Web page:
Syrias Fraught Balance: Movement, Politics, and Dabke Performance
With Shayna Silverstein, followed by a conversation with Deena Chalabi
Wednesday, February 19, 2020 | 5:00-7:00pm
Dwinelle Annex, Room 126, UC Berkeley
Co-sponsored by Arts Research Center, the Music Department, the Center for Middle Eastern Studies, and the Theater, Dance, and Performance Studies Department
Within the deep pessimism of the Syrian conflict remain moments of joyful action performances of collectivity, commitment, and unity, however fleeting. I explore this tension through the ethos of movement ḥarake in Syrian Arabic as a marker of semantic, embodied, and political domains. Though an analysis of how embodied tactics negotiate power and space in authoritarian and repressive regimes, I focus on the popular dance music practice known as dabke. I draw on specific aesthetic motifs and forms of the practice, including flow, balance, and its circular form, as heuristics for social analysis in order to examine how bodies in motion performatively constitute relations of self and society. Based on long-term ethnographic fieldwork, I argue that dabke is not only a metaphor for social (in)stability, it also generates societal divisiveness, socio-economic inequity, and intergroup conflict. I analyze this fraught balance of power and difference in Syrian society by demonstrating how dabke, as a movement-based domain of performance, has paradoxically contributed to the isolation and fragmentation of Syria at the moment of its undoing.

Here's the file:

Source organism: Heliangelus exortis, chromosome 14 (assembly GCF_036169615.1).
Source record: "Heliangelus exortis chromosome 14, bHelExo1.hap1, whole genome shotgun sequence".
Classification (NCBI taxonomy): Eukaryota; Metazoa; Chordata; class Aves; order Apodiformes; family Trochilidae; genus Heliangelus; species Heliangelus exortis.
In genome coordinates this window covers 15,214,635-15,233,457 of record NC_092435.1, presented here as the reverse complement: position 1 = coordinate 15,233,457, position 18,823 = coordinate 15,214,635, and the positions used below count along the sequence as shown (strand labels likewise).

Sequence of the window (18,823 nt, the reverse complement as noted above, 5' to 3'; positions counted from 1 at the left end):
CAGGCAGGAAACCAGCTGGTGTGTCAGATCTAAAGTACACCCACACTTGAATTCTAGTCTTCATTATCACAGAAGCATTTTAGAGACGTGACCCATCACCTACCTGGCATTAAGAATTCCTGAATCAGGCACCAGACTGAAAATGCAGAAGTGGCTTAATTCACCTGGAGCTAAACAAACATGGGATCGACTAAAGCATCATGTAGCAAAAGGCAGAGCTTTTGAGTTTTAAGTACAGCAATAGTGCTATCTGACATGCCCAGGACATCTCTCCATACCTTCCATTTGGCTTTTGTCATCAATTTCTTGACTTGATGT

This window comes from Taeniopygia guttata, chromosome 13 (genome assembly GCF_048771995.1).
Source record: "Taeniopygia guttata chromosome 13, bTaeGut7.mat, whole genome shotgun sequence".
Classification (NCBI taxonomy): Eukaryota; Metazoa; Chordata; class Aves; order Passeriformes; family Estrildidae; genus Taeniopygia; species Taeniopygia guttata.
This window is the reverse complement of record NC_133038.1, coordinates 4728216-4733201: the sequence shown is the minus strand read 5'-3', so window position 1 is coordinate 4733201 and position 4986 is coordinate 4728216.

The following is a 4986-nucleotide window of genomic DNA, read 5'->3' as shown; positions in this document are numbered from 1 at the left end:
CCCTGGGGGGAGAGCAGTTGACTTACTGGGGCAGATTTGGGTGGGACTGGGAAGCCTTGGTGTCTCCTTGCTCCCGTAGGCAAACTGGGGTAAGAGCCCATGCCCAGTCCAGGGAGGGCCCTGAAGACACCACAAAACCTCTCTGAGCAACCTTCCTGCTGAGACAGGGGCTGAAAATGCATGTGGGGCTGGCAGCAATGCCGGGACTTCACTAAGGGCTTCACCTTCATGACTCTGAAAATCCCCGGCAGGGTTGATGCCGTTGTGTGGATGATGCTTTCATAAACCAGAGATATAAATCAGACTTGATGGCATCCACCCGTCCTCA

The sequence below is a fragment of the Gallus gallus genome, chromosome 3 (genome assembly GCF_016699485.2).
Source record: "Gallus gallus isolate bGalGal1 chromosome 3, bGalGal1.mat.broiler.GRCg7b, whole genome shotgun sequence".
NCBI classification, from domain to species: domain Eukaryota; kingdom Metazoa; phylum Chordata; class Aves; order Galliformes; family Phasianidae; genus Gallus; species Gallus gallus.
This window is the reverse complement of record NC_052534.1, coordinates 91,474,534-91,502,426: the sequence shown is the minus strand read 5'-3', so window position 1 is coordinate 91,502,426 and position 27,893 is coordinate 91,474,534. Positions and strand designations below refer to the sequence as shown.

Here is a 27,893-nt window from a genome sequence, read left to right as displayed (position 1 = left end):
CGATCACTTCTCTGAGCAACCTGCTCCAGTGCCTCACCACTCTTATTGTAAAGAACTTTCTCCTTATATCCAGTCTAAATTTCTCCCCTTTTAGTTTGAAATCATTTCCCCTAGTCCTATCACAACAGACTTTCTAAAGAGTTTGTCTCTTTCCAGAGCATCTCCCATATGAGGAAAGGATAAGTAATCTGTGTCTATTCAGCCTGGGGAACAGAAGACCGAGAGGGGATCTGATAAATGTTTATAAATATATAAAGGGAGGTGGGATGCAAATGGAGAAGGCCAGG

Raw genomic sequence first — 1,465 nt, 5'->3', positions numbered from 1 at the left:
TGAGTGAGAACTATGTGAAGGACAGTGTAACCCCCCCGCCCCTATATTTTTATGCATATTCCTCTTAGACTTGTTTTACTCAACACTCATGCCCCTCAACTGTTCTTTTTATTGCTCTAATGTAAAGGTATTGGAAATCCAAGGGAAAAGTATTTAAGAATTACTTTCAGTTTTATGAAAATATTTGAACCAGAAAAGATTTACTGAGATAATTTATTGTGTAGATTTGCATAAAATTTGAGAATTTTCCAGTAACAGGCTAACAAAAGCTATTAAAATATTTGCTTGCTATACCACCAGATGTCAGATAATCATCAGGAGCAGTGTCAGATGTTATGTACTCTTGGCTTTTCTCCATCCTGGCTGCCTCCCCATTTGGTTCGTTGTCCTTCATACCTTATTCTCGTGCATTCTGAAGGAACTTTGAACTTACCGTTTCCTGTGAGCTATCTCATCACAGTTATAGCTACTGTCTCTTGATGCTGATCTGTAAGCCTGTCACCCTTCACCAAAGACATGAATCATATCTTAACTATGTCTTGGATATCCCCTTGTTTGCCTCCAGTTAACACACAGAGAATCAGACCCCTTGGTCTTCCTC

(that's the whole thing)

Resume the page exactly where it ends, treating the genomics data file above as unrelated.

Shayna Silverstein is an assistant professor of Performance Studies at Northwestern University. Her research examines the politics and aesthetics of sound and movement in the contemporary Middle East, with a focus on Syria. Her recent publications include essays in Music & Politics, Remapping Sound Studies (Duke Press), Punk Ethnography (Wesleyan Press), Islam and Popular Culture (University of Texas Press), and an audiography in [in]Transition: Journal of Videographic Film & Moving Image. Her current book project analyzes body, performance, and culture in prewar and wartime Syria through an ethnography of popular Syrian dance music. Her research has been supported by the Woodrow Wilson Foundation, Alice Kaplan Institute for the Humanities, and Buffett Institute at Northwestern University.